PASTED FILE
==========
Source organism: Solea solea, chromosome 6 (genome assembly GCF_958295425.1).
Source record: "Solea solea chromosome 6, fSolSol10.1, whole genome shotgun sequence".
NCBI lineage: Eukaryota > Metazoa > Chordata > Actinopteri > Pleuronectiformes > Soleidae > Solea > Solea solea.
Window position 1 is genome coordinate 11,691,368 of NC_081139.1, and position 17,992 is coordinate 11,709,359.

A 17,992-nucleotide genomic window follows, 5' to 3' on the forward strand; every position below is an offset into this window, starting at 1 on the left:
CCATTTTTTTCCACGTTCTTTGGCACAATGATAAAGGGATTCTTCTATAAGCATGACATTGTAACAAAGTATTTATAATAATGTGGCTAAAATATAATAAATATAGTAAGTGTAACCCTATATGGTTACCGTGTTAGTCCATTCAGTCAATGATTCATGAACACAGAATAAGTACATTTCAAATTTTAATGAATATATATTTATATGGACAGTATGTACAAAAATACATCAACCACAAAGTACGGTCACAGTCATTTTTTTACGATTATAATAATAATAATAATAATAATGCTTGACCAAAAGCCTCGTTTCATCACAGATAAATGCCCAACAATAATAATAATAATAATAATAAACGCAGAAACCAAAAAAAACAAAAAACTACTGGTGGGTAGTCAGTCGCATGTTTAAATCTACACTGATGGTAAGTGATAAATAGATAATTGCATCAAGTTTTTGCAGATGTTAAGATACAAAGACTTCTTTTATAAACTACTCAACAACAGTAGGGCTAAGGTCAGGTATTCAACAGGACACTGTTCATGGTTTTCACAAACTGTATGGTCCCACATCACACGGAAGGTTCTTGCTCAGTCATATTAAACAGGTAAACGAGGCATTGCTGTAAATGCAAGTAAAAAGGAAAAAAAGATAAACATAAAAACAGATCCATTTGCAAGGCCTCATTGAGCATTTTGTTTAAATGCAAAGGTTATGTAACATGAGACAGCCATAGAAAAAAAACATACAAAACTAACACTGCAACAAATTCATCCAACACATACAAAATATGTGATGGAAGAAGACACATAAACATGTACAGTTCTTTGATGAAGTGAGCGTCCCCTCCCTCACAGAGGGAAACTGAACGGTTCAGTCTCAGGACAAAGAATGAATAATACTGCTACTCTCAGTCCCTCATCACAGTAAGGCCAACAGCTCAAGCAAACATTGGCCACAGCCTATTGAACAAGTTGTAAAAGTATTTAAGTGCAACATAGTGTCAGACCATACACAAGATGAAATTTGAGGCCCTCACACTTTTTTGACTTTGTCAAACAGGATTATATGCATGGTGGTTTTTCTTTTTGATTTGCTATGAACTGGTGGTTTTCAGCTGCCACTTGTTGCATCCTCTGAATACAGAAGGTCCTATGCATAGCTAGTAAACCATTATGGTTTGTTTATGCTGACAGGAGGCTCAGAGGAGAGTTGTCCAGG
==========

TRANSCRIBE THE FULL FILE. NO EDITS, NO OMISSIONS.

Source organism: Solea solea, chromosome 6 (genome assembly GCF_958295425.1).
Source record: "Solea solea chromosome 6, fSolSol10.1, whole genome shotgun sequence".
NCBI lineage: Eukaryota > Metazoa > Chordata > Actinopteri > Pleuronectiformes > Soleidae > Solea > Solea solea.
Window position 1 is genome coordinate 11,691,368 of NC_081139.1, and position 17,992 is coordinate 11,709,359.

A 17,992-nucleotide genomic window follows, 5' to 3' on the forward strand; every position below is an offset into this window, starting at 1 on the left:
CCATTTTTTTCCACGTTCTTTGGCACAATGATAAAGGGATTCTTCTATAAGCATGACATTGTAACAAAGTATTTATAATAATGTGGCTAAAATATAATAAATATAGTAAGTGTAACCCTATATGGTTACCGTGTTAGTCCATTCAGTCAATGATTCATGAACACAGAATAAGTACATTTCAAATTTTAATGAATATATATTTATATGGACAGTATGTACAAAAATACATCAACCACAAAGTACGGTCACAGTCATTTTTTTACGATTATAATAATAATAATAATAATAATGCTTGACCAAAAGCCTCGTTTCATCACAGATAAATGCCCAACAATAATAATAATAATAATAATAAACGCAGAAACCAAAAAAAACAAAAAACTACTGGTGGGTAGTCAGTCGCATGTTTAAATCTACACTGATGGTAAGTGATAAATAGATAATTGCATCAAGTTTTTGCAGATGTTAAGATACAAAGACTTCTTTTATAAACTACTCAACAACAGTAGGGCTAAGGTCAGGTATTCAACAGGACACTGTTCATGGTTTTCACAAACTGTATGGTCCCACATCACACGGAAGGTTCTTGCTCAGTCATATTAAACAGGTAAACGAGGCATTGCTGTAAATGCAAGTAAAAAGGAAAAAAAGATAAACATAAAAACAGATCCATTTGCAAGGCCTCATTGAGCATTTTGTTTAAATGCAAAGGTTATGTAACATGAGACAGCCATAGAAAAAAAACATACAAAACTAACACTGCAACAAATTCATCCAACACATACAAAATATGTGATGGAAGAAGACACATAAACATGTACAGTTCTTTGATGAAGTGAGCGTCCCCTCCCTCACAGAGGGAAACTGAACGGTTCAGTCTCAGGACAAAGAATGAATAATACTGCTACTCTCAGTCCCTCATCACAGTAAGGCCAACAGCTCAAGCAAACATTGGCCACAGCCTATTGAACAAGTTGTAAAAGTATTTAAGTGCAACATAGTGTCAGACCATACACAAGATGAAATTTGAGGCCCTCACACTTTTTTGACTTTGTCAAACAGGATTATATGCATGGTGGTTTTTCTTTTTGATTTGCTATGAACTGGTGGTTTTCAGCTGCCACTTGTTGCATCCTCTGAATACAGAAGGTCCTATGCATAGCTAGTAAACCATTATGGTTTGTTTATGCTGACAGGAGGCTCAGAGGAGAGTTGTCCAGG